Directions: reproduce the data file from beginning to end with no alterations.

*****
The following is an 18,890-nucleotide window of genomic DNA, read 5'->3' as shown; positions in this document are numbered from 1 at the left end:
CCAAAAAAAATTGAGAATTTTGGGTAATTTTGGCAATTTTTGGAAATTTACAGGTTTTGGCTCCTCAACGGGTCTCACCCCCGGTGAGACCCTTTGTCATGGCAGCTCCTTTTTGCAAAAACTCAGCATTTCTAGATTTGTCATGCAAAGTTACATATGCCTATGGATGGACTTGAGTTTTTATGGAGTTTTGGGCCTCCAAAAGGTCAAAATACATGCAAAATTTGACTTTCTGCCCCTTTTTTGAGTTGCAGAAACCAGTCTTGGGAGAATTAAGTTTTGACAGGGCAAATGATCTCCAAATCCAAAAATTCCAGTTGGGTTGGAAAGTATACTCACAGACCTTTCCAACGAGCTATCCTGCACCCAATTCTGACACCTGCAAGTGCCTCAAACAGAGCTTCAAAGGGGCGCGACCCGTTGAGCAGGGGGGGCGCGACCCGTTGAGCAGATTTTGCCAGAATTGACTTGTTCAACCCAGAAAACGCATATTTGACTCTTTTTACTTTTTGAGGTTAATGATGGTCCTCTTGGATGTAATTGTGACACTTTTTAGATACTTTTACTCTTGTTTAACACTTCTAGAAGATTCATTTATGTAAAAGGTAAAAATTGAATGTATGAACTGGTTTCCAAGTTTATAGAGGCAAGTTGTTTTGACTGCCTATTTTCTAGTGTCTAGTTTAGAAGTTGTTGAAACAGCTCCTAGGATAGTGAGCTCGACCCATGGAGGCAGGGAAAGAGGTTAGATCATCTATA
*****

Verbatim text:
The following is an 18,890-nucleotide window of genomic DNA, read 5'->3' as shown; positions in this document are numbered from 1 at the left end:
CCAAAAAAAATTGAGAATTTTGGGTAATTTTGGCAATTTTTGGAAATTTACAGGTTTTGGCTCCTCAACGGGTCTCACCCCCGGTGAGACCCTTTGTCATGGCAGCTCCTTTTTGCAAAAACTCAGCATTTCTAGATTTGTCATGCAAAGTTACATATGCCTATGGATGGACTTGAGTTTTTATGGAGTTTTGGGCCTCCAAAAGGTCAAAATACATGCAAAATTTGACTTTCTGCCCCTTTTTTGAGTTGCAGAAACCAGTCTTGGGAGAATTAAGTTTTGACAGGGCAAATGATCTCCAAATCCAAAAATTCCAGTTGGGTTGGAAAGTATACTCACAGACCTTTCCAACGAGCTATCCTGCACCCAATTCTGACACCTGCAAGTGCCTCAAACAGAGCTTCAAAGGGGCGCGACCCGTTGAGCAGGGGGGGCGCGACCCGTTGAGCAGATTTTGCCAGAATTGACTTGTTCAACCCAGAAAACGCATATTTGACTCTTTTTACTTTTTGAGGTTAATGATGGTCCTCTTGGATGTAATTGTGACACTTTTTAGATACTTTTACTCTTGTTTAACACTTCTAGAAGATTCATTTATGTAAAAGGTAAAAATTGAATGTATGAACTGGTTTCCAAGTTTATAGAGGCAAGTTGTTTTGACTGCCTATTTTCTAGTGTCTAGTTTAGAAGTTGTTGAAACAGCTCCTAGGATAGTGAGCTCGACCCATGGAGGCAGGGAAAGAGGTTAGATCATCTATA